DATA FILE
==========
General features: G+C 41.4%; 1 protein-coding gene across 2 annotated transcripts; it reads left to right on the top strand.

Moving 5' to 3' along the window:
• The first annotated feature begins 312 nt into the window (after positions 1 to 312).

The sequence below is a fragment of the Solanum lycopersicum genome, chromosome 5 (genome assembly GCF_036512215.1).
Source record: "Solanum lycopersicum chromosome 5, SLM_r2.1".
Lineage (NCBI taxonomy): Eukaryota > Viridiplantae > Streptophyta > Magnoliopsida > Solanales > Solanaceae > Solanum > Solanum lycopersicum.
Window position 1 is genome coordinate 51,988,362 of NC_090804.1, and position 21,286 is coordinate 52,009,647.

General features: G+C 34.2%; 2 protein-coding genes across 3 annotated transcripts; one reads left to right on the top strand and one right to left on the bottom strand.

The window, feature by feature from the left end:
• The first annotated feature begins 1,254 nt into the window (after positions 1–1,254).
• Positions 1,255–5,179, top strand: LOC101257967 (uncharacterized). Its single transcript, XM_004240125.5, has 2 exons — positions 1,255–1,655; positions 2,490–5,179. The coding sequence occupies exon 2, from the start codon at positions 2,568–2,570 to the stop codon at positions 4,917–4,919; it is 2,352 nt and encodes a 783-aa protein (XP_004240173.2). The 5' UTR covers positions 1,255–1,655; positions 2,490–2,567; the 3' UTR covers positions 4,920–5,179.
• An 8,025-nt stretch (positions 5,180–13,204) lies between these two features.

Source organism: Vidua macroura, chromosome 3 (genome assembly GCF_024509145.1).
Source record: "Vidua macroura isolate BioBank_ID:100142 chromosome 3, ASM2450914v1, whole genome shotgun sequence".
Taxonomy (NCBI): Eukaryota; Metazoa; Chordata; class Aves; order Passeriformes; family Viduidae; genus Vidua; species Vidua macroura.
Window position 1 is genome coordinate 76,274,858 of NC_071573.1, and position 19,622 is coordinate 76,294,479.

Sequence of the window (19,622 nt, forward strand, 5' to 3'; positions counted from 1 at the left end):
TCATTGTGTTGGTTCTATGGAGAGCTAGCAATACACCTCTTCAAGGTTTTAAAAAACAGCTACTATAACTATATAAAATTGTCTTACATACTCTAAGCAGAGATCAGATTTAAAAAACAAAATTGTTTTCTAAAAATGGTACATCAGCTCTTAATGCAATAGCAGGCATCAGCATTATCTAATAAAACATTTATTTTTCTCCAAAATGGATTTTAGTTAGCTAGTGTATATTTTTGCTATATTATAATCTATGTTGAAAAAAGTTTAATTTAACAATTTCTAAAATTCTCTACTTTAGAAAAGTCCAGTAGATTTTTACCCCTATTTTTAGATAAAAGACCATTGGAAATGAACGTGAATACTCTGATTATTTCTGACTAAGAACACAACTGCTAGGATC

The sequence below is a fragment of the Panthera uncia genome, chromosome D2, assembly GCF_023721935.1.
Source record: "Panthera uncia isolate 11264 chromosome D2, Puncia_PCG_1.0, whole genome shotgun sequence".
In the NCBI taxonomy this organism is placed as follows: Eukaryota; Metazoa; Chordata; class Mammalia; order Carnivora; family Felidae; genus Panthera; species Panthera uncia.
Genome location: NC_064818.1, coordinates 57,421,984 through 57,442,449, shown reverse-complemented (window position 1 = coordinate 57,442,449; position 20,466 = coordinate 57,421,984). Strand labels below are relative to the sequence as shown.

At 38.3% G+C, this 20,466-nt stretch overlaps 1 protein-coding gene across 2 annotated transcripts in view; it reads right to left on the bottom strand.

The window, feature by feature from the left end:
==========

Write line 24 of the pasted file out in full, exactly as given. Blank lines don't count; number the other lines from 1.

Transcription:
The window, feature by feature from the left end: